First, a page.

In October of 1930, after failing to arrive home, a search for local businessman George Skinner would come to an unfortunate end.
The search had been hampered by a snowstorm, and a radio call for people in the area to be on the lookout was sent out.
It was believed that Skinner had become snowbound and was trapped somewhere in his car. However after the storm subsided, and the search continued, this turned out to not be the case.
Skinner’s body was found by his car some distance from the main road leading northeast from town.
At first, it was believed that Skinner had taken his own life. It was believed that he was troubled due to financial problems and had decided to end it all.
However after a coroner’s jury investigated the situation, they determined the death had been accidental, and not intentional or self-inflicted.
The investigation into the prominent businessman’s death was undertaken by Dr. A.E. Kennedy.
Dr. Kennedy had been informed that on the day Skinner disappeared, he had been out on a collecting trip. He had been reported to have made several calls in the district that morning, and everyone said he was in good spirits.
Dr. Kennedy’s report cited that Skinner was an avid hunter and was known to travel with his shotgun in his vehicle.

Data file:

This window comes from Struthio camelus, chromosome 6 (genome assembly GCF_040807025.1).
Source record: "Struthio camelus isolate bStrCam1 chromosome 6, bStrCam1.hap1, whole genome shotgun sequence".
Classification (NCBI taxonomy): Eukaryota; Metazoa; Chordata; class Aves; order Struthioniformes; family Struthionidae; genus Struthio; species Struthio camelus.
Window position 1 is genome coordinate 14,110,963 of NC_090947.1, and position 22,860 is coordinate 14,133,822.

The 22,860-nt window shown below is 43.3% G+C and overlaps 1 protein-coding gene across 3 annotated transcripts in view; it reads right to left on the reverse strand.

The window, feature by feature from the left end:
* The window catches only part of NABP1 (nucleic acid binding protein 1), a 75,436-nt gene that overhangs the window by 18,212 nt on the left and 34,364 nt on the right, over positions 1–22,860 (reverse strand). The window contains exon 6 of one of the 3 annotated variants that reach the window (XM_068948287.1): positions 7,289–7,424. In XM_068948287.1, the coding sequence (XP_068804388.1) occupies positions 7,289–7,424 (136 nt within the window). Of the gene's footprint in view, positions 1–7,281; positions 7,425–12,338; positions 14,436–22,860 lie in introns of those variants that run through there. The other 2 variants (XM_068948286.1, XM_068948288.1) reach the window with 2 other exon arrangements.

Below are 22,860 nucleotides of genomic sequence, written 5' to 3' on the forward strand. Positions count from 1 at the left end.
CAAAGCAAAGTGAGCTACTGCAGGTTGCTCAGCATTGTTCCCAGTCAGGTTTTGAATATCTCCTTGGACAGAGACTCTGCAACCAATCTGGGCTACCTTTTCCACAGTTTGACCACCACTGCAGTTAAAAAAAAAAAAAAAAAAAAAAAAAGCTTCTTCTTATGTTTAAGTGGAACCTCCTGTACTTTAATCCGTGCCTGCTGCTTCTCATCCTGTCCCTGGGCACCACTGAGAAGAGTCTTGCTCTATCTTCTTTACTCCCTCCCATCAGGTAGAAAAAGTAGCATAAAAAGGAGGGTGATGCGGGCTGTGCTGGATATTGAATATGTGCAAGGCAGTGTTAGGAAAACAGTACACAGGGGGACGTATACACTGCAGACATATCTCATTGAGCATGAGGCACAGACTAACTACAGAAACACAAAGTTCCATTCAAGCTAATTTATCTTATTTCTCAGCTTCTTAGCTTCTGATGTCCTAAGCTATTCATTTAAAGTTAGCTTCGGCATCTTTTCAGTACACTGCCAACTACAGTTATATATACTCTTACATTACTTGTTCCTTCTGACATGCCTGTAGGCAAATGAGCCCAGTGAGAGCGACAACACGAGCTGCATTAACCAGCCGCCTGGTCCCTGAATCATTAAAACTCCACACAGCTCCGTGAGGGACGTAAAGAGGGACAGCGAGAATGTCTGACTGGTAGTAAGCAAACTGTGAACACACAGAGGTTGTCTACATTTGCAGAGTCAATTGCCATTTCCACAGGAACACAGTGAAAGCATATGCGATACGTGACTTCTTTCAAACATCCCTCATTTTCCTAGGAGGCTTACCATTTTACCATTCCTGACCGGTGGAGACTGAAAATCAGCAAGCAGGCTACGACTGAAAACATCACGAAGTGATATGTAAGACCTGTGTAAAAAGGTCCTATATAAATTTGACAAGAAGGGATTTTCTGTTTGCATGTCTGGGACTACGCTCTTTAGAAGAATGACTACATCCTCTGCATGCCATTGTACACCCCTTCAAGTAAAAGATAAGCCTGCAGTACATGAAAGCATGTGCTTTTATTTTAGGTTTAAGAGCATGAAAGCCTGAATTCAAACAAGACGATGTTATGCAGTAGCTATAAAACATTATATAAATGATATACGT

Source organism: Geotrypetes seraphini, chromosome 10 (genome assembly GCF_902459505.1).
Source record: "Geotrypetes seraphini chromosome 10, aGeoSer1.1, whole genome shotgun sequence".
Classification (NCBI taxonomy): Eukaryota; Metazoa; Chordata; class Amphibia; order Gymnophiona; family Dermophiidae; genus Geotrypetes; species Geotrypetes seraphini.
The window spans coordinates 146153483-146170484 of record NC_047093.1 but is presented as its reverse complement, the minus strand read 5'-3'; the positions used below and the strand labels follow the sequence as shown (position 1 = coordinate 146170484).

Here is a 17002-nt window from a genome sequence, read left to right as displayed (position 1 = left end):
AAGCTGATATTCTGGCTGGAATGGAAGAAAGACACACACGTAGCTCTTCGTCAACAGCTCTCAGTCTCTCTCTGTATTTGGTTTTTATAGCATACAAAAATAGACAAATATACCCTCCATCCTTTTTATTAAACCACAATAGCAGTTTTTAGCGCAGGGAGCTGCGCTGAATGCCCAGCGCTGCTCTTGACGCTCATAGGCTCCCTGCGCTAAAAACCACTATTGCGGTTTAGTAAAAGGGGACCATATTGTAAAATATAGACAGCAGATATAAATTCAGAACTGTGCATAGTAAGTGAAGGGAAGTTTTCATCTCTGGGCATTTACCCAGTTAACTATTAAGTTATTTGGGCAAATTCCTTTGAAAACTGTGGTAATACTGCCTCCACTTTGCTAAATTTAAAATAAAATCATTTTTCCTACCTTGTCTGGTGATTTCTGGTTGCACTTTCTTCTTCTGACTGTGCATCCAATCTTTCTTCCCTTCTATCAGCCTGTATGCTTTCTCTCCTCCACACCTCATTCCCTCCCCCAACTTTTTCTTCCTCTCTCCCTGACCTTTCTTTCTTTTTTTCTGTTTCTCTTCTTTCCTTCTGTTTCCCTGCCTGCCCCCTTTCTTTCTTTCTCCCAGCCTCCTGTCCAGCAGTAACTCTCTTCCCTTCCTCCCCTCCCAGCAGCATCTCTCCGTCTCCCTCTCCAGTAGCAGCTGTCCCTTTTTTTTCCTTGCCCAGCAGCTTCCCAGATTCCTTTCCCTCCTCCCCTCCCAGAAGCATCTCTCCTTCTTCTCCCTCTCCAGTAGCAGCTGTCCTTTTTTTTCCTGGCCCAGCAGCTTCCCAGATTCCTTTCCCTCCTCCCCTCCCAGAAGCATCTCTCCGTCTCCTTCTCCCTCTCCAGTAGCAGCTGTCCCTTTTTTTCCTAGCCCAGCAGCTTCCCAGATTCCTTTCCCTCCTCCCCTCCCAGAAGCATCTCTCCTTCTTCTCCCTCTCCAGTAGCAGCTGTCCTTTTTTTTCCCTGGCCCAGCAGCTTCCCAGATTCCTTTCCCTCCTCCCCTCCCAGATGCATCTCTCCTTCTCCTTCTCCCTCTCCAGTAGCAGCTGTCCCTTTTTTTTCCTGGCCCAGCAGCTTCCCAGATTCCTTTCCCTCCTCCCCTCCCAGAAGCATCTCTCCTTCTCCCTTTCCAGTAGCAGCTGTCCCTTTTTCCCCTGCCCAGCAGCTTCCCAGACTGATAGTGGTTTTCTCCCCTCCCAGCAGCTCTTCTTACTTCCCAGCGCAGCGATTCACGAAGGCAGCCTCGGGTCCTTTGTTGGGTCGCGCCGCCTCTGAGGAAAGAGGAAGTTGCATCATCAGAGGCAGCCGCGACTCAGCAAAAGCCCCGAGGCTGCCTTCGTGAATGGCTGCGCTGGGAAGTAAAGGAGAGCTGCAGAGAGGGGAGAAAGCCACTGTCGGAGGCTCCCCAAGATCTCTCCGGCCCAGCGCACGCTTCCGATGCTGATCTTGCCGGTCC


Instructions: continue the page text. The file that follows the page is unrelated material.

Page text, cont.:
One report in the Red Deer Advocate varies slightly with another report in the Star Phoenix newspaper out of Saskatoon.
Or at least they presented the findings slightly different. They report that the inquiry into Skinner’s death was due to accidental discharge of his shotgun.
However the cause of the accident varies differently between the two papers. One states the inquiry believes he was reaching into his curtained Ford car, as he attempted to acquire his weapon to shoot chickens.
However the other paper states the tragedy was caused when Skinner suffered car troubles, and while he was attempting to get out of his car, the gun fired into his body. I have not been able to find another report that backs up one or the other, so I presented both claims in the interest of neutrality.
Skinner was a Stettler resident for 25 years.
He was the owner/operator of Skinner Motors, which I’ve seen noted in some sources as the Ford dealer. He was also an authorized dealer for Atwater Kent, which was an American maker of rather high-end floor model radios.
Skinner was noted as being survived by a widow, a son, a daughter, and a brother in Wetaskiwin.